Numerous new vendors to the expo (at least new relative to those we've reported on within prior expo reviews in SurvivalBlog.) They included: A&E Building Systems (energy efficient building products), Angry American, Aircraft (ArtCraft?) Sports, Atlas Survival Shelter, Attack Pak (balanced load distribution packs/kits), Bar-Ricade (door security bars), Bear Claw Sharpening (tool, saw, knife, scissor sharpening), Big Smoke (Primitive Fire Making), Bill of Rights Press, Bridgford (meat and breads), Ceres Greenhouse (greenhouse renovations, controls, monitoring, consultation), Coast 2 Coast Communications, Colorado Aquaponics (sustainable fish/plant permaculture food production systems), Colorado Custom Sheds (serving Denver metro area), Colorado Cylinder Stoves (collapsable pack/tent stoves, accessories), Colorado Log Furniture Company, Colorado Mountain Man (budget survival/emergency preparedness items), Colorado Safe Outlet (gun safes), Colorado Solar Energy (alternative energy solutions), Coyote RV Inc./Phoenix Pop Up (Custom Campers), Doomsday Preppers Casting, Dragon Heaters (low emissions, high efficiency Wood Burning Rocket Stoves and Heaters), Family Shooting Center, Farris Survival (food, medical kits, water filters), Free Water Systems (rain capture equipment), Genesis Communications Network, Grape Solar (portable power, appliances, small off-grid, residential solar), Greg Brophy For GovernorHandy Sharp (pocket sharpener, magnesium fire starter), Hayes Military Outdoor (1911 pistol grips, camping and survival products, canteen and hydration systems), Health Force Nutritionals (superfoods, rejuvenation, longevity, immunity, cleaning, detoxification, education), Hesperian Health Guides (nonprofit health information and health education source), John Pierre (nutrition & fitness consultant), Just Water (Emergency, Disaster, and Survival Water Filters), Legacy Tractor, Life Straw, Lights Out Saga (motion picture), Liteye Systems (high resolution head mounted displays, micro imaging viewfinders, thermal surveillance systems), LS Tractor (compact and utility tractors, attachments, service), Lustre Craft (waterless, lifetime warranty cookware), Manifold Design and Development (certified passive house consultant), Midsouth Gold (gold, silver, platinum), MinuteMan Rx (life saving medical products used in battlefield or first-responder situations), Modern Harvest (canning labels and jar accessories), Peak 10 Publishing LLC (informational guides/videos on Survivalist, DIY Energy, Health and Financial topics), Penguin Publishing, Protec Sales, Provident Metals, Ready Made Water (home water storage), Republic Monetary Exchange (Gold, Silver, Gold IRAs), Rescue Tape, So Delicious Dairy Free (coconut milk), Top Pack Gear (emergency preparedness kits), Right to Thrive (Front Range backyard farms), Rockin Feet (liquid orthotics), Rocky Mountain Miners, Shelter Works (organic wall/building materials: insulated wood chip-cement forms), Silverfire (very efficient, clean-burning stoves), SunReady Power (portable solar power systems in rugged transportable trunks), Thrive Life (food, food rotation, food storage, emergency preparedness), Tony Dardano, US Navy - Sea Cadets, Vitamix (blender/food appliance), Water Pure Technologies (water storage/treatment kits, accessories), Wilderness Medicine Outfitters (classes: first responder, first aid, specialty), Youngevity (nutritional products), and Young Living (essential oils).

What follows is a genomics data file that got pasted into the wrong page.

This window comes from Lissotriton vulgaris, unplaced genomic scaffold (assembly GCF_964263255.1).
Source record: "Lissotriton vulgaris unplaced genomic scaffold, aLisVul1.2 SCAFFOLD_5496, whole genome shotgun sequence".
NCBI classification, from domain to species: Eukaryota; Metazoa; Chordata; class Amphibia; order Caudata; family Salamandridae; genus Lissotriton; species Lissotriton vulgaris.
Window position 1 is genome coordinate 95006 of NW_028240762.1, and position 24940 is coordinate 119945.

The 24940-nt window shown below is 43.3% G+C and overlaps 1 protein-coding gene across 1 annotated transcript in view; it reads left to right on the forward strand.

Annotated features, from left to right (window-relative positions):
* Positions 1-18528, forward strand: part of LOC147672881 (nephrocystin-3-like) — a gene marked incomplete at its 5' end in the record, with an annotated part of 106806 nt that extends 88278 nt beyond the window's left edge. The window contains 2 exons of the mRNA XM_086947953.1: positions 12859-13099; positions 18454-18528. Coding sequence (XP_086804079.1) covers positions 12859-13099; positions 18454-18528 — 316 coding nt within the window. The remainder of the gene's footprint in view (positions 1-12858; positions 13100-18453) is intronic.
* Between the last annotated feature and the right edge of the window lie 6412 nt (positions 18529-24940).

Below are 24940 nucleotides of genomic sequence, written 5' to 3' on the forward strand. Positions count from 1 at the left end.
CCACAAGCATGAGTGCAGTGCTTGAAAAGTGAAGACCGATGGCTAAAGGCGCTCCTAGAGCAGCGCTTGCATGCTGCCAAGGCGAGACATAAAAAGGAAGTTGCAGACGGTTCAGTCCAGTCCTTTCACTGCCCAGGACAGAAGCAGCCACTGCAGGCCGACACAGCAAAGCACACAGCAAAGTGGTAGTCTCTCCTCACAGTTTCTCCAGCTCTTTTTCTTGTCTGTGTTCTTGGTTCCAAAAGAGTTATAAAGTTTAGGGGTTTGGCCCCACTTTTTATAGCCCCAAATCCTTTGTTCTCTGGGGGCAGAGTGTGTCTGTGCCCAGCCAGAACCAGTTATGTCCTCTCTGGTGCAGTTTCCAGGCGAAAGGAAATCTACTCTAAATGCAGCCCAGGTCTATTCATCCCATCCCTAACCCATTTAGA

Upcoming Expos